/ 12 December 2006

History’s burning issue

During the Anglo-Boer South African War, which took place 100 years ago, as many as 160 000 women and children died in British concentration camps, despite official statistics proposing a much lower figure.

Scorched Earth (with an Afrikaans version for kykNET titled Verskroeide Aarde) is a new local documentary, directed by Herman Binge. It focuses on the British scorched-earth policy, which involved the destruction of Boer property and the detention of women, children and black farm workers in concentration camps.

The research was coordinated by Fransjohan Pretorius, professor of history at the University of Pretoria and author of a new book, Scorched Earth/Verskroeide Aarde.

Many features on the Anglo-Boer South African War have been made. What makes this one different?

Pretorius: Many of these have been made in Britain, but I think this is the first major South African effort to get to the bottom of what really happened with the scorched-earth policy. We know about the policy, the camps and the suffering, but do we really understand what happened there?

What do you aim to achieve with this documentary?

Pretorius: It’s 100 years after the war and Herman Binge wanted people to start new discussions on it, to get the emotions out of it and talk with the sobriety and distance that 100 years have brought. People must understand what happened and not just condemn it.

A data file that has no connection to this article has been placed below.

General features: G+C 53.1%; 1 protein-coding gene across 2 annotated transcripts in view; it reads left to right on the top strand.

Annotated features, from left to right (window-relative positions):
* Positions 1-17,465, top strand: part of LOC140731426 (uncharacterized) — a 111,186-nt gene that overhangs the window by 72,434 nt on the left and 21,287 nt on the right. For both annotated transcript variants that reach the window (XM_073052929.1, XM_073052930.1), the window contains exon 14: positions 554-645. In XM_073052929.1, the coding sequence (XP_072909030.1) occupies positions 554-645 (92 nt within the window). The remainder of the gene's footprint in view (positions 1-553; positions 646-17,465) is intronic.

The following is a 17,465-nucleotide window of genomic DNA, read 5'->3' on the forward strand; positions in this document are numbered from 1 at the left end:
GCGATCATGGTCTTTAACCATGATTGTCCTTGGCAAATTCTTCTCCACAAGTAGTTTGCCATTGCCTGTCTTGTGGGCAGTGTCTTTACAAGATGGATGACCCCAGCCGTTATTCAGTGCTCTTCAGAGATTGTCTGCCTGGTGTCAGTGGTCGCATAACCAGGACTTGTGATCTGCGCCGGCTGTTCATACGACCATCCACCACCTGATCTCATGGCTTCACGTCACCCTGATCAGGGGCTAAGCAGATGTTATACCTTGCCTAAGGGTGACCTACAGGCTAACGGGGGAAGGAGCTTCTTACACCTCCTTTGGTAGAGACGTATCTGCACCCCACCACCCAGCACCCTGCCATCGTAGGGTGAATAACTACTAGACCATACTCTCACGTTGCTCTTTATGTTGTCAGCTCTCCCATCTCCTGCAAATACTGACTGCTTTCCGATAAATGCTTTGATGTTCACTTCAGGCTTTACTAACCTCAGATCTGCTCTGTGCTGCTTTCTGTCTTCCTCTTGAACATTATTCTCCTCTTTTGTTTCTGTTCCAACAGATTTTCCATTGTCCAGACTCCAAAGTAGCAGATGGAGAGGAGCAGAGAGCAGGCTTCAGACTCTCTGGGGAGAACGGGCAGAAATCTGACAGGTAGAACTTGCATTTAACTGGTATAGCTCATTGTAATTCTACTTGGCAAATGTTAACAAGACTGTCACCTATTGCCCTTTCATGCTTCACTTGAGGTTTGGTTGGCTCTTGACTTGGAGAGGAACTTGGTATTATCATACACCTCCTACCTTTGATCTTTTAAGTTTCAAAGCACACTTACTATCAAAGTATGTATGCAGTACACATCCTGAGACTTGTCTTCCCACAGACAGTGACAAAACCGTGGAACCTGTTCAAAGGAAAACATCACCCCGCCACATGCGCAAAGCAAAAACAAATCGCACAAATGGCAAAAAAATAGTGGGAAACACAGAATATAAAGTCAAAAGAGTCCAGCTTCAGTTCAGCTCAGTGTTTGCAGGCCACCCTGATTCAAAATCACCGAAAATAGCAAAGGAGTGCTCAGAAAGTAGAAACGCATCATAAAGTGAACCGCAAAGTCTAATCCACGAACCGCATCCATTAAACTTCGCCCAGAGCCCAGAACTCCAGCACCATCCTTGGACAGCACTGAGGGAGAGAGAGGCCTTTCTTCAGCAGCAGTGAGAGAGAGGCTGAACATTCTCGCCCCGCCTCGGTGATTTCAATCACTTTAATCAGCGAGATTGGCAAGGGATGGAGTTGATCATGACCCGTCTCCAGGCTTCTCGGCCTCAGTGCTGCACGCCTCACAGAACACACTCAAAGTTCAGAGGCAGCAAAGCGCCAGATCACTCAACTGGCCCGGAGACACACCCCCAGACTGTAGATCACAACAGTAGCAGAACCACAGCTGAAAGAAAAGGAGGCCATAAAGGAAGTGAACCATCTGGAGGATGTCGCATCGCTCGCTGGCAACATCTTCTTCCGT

What are the main themes addressed in the documentary?

Pretorius: It was a ghastly war, one of the first of the 21st century’s total wars, which means that it affected white and black civilians immensely. The programme hinges on the fact that both white and black civilians suffered because of the war. It’s not the type of Afrikaner emotional programme that would have been made 50 years ago. What comes through clearly are the stark, naked facts.

What research went into the production?

Pretorius: Herman Binge conducted about 80 interviews with South African and British historical experts and politicians. He was very interested in the British point of view and went to Britain to try to meet as many knowledgeable people and people of influence as possible. People need to be made aware of the facts. It was gross negligence on the British army’s side — until 1901 the concentration camps were under its control and Lord Kitchener was not concerned about the civilians. He just wanted to get them off the land and break the spirit of the Boer forces so the war could end.

How does your book complement the documentary?

Pretorius: The book offers a more nuanced picture with as much balance as possible. There were, for example, also British officers in the war concerned about the situation. A positive aspect of the war described in the book is that the British started a schooling system in the camps where many Afrikaners got an education they would otherwise never have had. The book also shows how what happened during the war was against the spirit of the Hague convention, signed a few months before the war.

Verskroeide Aarde airs on kykNET on July 31 at 8.30pm and Scorched Earth airs on M-Net on August 2 at 8.30pm. The book is published by Human & Rousseau